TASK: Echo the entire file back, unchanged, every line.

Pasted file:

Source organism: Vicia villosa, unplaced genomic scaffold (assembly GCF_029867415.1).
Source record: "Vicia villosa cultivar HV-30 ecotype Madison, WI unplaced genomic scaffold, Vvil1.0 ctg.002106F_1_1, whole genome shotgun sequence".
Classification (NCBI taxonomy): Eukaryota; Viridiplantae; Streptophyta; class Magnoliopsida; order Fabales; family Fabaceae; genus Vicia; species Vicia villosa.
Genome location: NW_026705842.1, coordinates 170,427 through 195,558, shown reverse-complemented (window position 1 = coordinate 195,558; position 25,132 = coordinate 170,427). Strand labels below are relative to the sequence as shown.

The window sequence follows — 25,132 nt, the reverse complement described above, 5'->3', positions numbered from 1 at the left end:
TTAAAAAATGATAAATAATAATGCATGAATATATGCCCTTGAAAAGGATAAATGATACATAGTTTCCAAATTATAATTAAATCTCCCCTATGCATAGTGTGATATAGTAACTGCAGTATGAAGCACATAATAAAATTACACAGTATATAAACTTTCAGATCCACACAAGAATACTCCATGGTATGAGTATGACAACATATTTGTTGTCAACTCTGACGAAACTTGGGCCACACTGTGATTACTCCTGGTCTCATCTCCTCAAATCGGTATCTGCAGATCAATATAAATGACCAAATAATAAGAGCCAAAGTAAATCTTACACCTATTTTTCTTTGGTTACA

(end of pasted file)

Source organism: Vicia villosa, unplaced genomic scaffold (assembly GCF_029867415.1).
Source record: "Vicia villosa cultivar HV-30 ecotype Madison, WI unplaced genomic scaffold, Vvil1.0 ctg.002106F_1_1, whole genome shotgun sequence".
Classification (NCBI taxonomy): Eukaryota; Viridiplantae; Streptophyta; class Magnoliopsida; order Fabales; family Fabaceae; genus Vicia; species Vicia villosa.
Genome location: NW_026705842.1, coordinates 170,427 through 195,558, shown reverse-complemented (window position 1 = coordinate 195,558; position 25,132 = coordinate 170,427). Strand labels below are relative to the sequence as shown.

The window sequence follows — 25,132 nt, the reverse complement described above, 5'->3', positions numbered from 1 at the left end:
TTAAAAAATGATAAATAATAATGCATGAATATATGCCCTTGAAAAGGATAAATGATACATAGTTTCCAAATTATAATTAAATCTCCCCTATGCATAGTGTGATATAGTAACTGCAGTATGAAGCACATAATAAAATTACACAGTATATAAACTTTCAGATCCACACAAGAATACTCCATGGTATGAGTATGACAACATATTTGTTGTCAACTCTGACGAAACTTGGGCCACACTGTGATTACTCCTGGTCTCATCTCCTCAAATCGGTATCTGCAGATCAATATAAATGACCAAATAATAAGAGCCAAAGTAAATCTTACACCTATTTTTCTTTGGTTACA